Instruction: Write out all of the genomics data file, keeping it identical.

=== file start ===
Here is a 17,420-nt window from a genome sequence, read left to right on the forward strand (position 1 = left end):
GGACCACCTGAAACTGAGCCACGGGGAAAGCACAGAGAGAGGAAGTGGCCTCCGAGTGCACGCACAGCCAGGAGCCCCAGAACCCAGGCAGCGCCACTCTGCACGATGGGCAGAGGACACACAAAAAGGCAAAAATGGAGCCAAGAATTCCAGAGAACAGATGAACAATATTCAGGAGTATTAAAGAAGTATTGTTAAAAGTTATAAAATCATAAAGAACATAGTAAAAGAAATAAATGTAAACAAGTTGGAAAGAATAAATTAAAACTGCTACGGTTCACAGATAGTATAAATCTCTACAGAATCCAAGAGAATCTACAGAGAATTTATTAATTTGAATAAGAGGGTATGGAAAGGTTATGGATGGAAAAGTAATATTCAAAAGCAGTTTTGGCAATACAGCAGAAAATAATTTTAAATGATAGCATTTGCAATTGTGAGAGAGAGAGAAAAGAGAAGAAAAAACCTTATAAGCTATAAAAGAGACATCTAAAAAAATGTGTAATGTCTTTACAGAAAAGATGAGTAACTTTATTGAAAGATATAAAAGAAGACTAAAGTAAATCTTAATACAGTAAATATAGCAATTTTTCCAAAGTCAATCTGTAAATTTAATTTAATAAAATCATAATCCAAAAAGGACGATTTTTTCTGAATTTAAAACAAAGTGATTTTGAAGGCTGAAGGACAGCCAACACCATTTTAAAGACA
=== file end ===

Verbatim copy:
Here is a 17,420-nt window from a genome sequence, read left to right on the forward strand (position 1 = left end):
GGACCACCTGAAACTGAGCCACGGGGAAAGCACAGAGAGAGGAAGTGGCCTCCGAGTGCACGCACAGCCAGGAGCCCCAGAACCCAGGCAGCGCCACTCTGCACGATGGGCAGAGGACACACAAAAAGGCAAAAATGGAGCCAAGAATTCCAGAGAACAGATGAACAATATTCAGGAGTATTAAAGAAGTATTGTTAAAAGTTATAAAATCATAAAGAACATAGTAAAAGAAATAAATGTAAACAAGTTGGAAAGAATAAATTAAAACTGCTACGGTTCACAGATAGTATAAATCTCTACAGAATCCAAGAGAATCTACAGAGAATTTATTAATTTGAATAAGAGGGTATGGAAAGGTTATGGATGGAAAAGTAATATTCAAAAGCAGTTTTGGCAATACAGCAGAAAATAATTTTAAATGATAGCATTTGCAATTGTGAGAGAGAGAGAAAAGAGAAGAAAAAACCTTATAAGCTATAAAAGAGACATCTAAAAAAATGTGTAATGTCTTTACAGAAAAGATGAGTAACTTTATTGAAAGATATAAAAGAAGACTAAAGTAAATCTTAATACAGTAAATATAGCAATTTTTCCAAAGTCAATCTGTAAATTTAATTTAATAAAATCATAATCCAAAAAGGACGATTTTTTCTGAATTTAAAACAAAGTGATTTTGAAGGCTGAAGGACAGCCAACACCATTTTAAAGACA